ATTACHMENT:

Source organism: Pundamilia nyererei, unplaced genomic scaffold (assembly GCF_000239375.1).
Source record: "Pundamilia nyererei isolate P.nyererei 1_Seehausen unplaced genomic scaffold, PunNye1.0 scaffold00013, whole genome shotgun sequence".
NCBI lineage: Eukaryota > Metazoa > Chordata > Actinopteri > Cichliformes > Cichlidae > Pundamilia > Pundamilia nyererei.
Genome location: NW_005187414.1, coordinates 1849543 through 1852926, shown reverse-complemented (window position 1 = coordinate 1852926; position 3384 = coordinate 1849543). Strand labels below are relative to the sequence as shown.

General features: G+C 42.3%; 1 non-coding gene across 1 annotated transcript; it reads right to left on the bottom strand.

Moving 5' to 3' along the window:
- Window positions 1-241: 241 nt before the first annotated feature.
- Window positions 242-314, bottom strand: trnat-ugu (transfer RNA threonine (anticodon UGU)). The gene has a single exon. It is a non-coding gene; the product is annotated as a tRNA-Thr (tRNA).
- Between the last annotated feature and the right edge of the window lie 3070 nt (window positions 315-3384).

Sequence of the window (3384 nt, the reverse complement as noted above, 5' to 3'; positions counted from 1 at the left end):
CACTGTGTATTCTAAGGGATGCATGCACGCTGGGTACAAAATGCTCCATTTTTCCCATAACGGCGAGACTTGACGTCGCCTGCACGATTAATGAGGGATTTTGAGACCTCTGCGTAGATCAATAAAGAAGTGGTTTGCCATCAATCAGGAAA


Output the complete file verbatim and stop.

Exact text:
Source organism: Pundamilia nyererei, unplaced genomic scaffold (assembly GCF_000239375.1).
Source record: "Pundamilia nyererei isolate P.nyererei 1_Seehausen unplaced genomic scaffold, PunNye1.0 scaffold00013, whole genome shotgun sequence".
NCBI lineage: Eukaryota > Metazoa > Chordata > Actinopteri > Cichliformes > Cichlidae > Pundamilia > Pundamilia nyererei.
Genome location: NW_005187414.1, coordinates 1849543 through 1852926, shown reverse-complemented (window position 1 = coordinate 1852926; position 3384 = coordinate 1849543). Strand labels below are relative to the sequence as shown.

General features: G+C 42.3%; 1 non-coding gene across 1 annotated transcript; it reads right to left on the bottom strand.

Moving 5' to 3' along the window:
- Window positions 1-241: 241 nt before the first annotated feature.
- Window positions 242-314, bottom strand: trnat-ugu (transfer RNA threonine (anticodon UGU)). The gene has a single exon. It is a non-coding gene; the product is annotated as a tRNA-Thr (tRNA).
- Between the last annotated feature and the right edge of the window lie 3070 nt (window positions 315-3384).

Sequence of the window (3384 nt, the reverse complement as noted above, 5' to 3'; positions counted from 1 at the left end):
CACTGTGTATTCTAAGGGATGCATGCACGCTGGGTACAAAATGCTCCATTTTTCCCATAACGGCGAGACTTGACGTCGCCTGCACGATTAATGAGGGATTTTGAGACCTCTGCGTAGATCAATAAAGAAGTGGTTTGCCATCAATCAGGAAA